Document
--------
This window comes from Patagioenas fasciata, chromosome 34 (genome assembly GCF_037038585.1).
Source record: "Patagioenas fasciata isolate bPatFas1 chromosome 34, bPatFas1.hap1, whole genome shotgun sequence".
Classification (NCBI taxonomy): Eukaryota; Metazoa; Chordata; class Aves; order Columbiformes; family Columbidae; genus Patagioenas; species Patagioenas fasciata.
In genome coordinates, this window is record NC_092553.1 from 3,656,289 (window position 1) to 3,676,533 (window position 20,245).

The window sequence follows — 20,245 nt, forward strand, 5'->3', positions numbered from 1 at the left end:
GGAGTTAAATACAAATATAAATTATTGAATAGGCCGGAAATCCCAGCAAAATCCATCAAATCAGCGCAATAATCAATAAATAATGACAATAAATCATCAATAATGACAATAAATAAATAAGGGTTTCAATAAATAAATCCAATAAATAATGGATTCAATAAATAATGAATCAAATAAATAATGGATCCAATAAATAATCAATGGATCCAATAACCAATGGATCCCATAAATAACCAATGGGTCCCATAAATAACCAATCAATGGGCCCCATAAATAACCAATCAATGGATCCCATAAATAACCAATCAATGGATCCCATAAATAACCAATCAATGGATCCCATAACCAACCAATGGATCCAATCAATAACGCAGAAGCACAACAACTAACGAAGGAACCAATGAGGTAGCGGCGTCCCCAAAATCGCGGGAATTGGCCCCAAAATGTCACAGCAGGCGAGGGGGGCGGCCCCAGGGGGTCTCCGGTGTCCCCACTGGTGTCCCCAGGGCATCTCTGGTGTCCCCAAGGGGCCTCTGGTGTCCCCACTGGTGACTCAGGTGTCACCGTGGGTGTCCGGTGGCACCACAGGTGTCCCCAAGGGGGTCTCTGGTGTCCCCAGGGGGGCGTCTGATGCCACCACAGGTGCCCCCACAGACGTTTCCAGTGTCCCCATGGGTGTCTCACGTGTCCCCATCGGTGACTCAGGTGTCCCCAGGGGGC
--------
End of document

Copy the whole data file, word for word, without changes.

This window comes from Patagioenas fasciata, chromosome 34 (genome assembly GCF_037038585.1).
Source record: "Patagioenas fasciata isolate bPatFas1 chromosome 34, bPatFas1.hap1, whole genome shotgun sequence".
Classification (NCBI taxonomy): Eukaryota; Metazoa; Chordata; class Aves; order Columbiformes; family Columbidae; genus Patagioenas; species Patagioenas fasciata.
In genome coordinates, this window is record NC_092553.1 from 3,656,289 (window position 1) to 3,676,533 (window position 20,245).

The window sequence follows — 20,245 nt, forward strand, 5'->3', positions numbered from 1 at the left end:
GGAGTTAAATACAAATATAAATTATTGAATAGGCCGGAAATCCCAGCAAAATCCATCAAATCAGCGCAATAATCAATAAATAATGACAATAAATCATCAATAATGACAATAAATAAATAAGGGTTTCAATAAATAAATCCAATAAATAATGGATTCAATAAATAATGAATCAAATAAATAATGGATCCAATAAATAATCAATGGATCCAATAACCAATGGATCCCATAAATAACCAATGGGTCCCATAAATAACCAATCAATGGGCCCCATAAATAACCAATCAATGGATCCCATAAATAACCAATCAATGGATCCCATAAATAACCAATCAATGGATCCCATAACCAACCAATGGATCCAATCAATAACGCAGAAGCACAACAACTAACGAAGGAACCAATGAGGTAGCGGCGTCCCCAAAATCGCGGGAATTGGCCCCAAAATGTCACAGCAGGCGAGGGGGGCGGCCCCAGGGGGTCTCCGGTGTCCCCACTGGTGTCCCCAGGGCATCTCTGGTGTCCCCAAGGGGCCTCTGGTGTCCCCACTGGTGACTCAGGTGTCACCGTGGGTGTCCGGTGGCACCACAGGTGTCCCCAAGGGGGTCTCTGGTGTCCCCAGGGGGGCGTCTGATGCCACCACAGGTGCCCCCACAGACGTTTCCAGTGTCCCCATGGGTGTCTCACGTGTCCCCATCGGTGACTCAGGTGTCCCCAGGGGGC